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MOVIES

Chemistry, caustic but binding

Unconditional love is pushed to its limits when a man, consumed, disfigures the woman he loves. A fictional pitch? Hardly. `Crazy Love' recounts the real deal.

June 03, 2007|Robin Abcarian | Times Staff Writer

PLENTY of women stay with men who have abused them -- sometimes because they are financially trapped, sometimes because they are afraid of provoking more abuse if they leave and sometimes, quite simply, because love transcends violence.

But what can account for the love story of Burt and Linda Pugach, who today, nearly half a century after his heinous crime against her, are together, bickering and laughing like any cranky couple who have been yoked for more than 30 years?

This is the issue that Dan Klores, the New York public relations man, set out to explore in his fourth documentary, "Crazy Love," which premiered in January at the Sundance Film Festival and opens in Los Angeles on Friday.

"I think they represent everything you fear that could happen to you," said Klores, a bearded, bearish 57-year-old who co-directed the film with Fisher Stevens. "At least where I come from, the first time I had my heart broken, I was so devastated. I was 19 or 20 and there wasn't a day I didn't think about her, see her on the street, on the subway, is she gonna call me? There were times you would call and hang up. Obviously Burt went way beyond that."

In 1959, long before domestic violence was taken seriously, before stalking laws existed, Burton Pugach, an ambulance-chasing Bronx lawyer, grew obsessed with Linda Riss, a woman 10 years his junior whom he'd spotted at a local park. He wined and dined her at a nightclub he owned, introduced her to celebrities, flew her in his wobbly little plane, bought a house in Scarsdale, N.Y., to entice her into marriage and became incensed that she would not have sex with him. He even forced her to undergo a medical exam to prove she was a virgin. (She was.)

And then, she learned he was married.

Not only that he was married but that he'd forged the very divorce documents he'd offered as proof that he was free. Fed up, she left him, which is when the "if I can't have you, nobody can" harassment began.

Detectives at her local precinct refused to help. A protective order was rescinded by the court. The cops told her, sorry, lady, nothing to be done until and unless the guy does something to hurt you. (And anyway, they said, the guy's a lawyer, and who wants to tangle with a lawyer?)

"I was the only one who was aware of the danger I was in," Linda says in the documentary, "and no one else cared."

"I was gonna kill her," admits Burt on film, "... but I just couldn't do it."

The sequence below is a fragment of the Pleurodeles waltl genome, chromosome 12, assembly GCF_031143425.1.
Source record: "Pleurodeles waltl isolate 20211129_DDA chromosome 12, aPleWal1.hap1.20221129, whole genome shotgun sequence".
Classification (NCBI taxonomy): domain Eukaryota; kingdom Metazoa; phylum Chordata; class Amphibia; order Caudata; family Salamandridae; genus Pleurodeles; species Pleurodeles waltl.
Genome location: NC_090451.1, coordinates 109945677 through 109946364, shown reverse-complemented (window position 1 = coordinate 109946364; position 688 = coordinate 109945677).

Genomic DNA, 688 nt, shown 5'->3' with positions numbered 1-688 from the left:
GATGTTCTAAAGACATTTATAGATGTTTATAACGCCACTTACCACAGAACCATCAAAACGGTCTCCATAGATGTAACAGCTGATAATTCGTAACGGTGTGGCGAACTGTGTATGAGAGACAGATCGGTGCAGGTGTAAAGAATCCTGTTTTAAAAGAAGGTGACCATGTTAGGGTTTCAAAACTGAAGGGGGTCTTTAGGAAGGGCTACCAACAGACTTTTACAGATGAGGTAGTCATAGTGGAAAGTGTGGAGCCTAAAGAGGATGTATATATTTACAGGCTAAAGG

Eight months after she broke up with Burt, Linda agreed to marry a man her own age. The day after celebrating their engagement, someone posing as a messenger knocked on her door. Thinking her fiance had sent her a gift, she answered, vulnerably, her hands behind her head as she fussed with a French knot.

The messenger, hired by Burt, flung the contents of a mayonnaise jar at her face. The jar was filled with lye; Linda -- raven-haired, creamy complected, dark-eyed and all of 22 years old -- was instantly blinded in one eye and maimed for life.

The press was all over the crime and the trial. Tabloid heaven. As Jimmy Breslin says in "Crazy Love": "Sensational.... That sells your papers."

After laudatory newspaper stories about her fiance's loyalty, he dumped her as soon as interest in the story waned. Another man got close, but when she removed her dark glasses, as a kind of test of his love, he fled. "I am now damaged merchandise," she recalls matter-of-factly as she recounts the story.

Years passed, she lived in near poverty, alone, partly sighted. (She would lose the blurred vision in her second eye in 1990 and is now blind.) Linda tried, unsuccessfully, to sue the police for failing to protect her.

Meanwhile, from prison, Burt continued to stalk her relentlessly, writing pious and florid declarations of undying love. He befriended attorney William Kuntsler, who interceded with Linda by phone. If he loves me so much, said Linda, why doesn't he send me any money?

Burt, who claims in the film to have reversed three murder convictions as well as represented the bank robber Willie Sutton while incarcerated in Attica state prison, began charging fellow inmates for his legal services. The first check he sent her was for $4,000. Other checks followed, and, impressed by his attempts at restitution, the parole board granted him release in 1974. He'd served 14 years. And now he was divorced.

Burt was barred by a court order from getting close to his victim, who adapted to her injuries by wearing wigs and sunglasses (and frankly, it's almost shocking how these accessories gave this physically damaged woman a glamorous air). So he proposed to her via local television, while being interviewed. Linda accepted. They wed on Nov. 27, 1974, in a civil service officiated by a judge.

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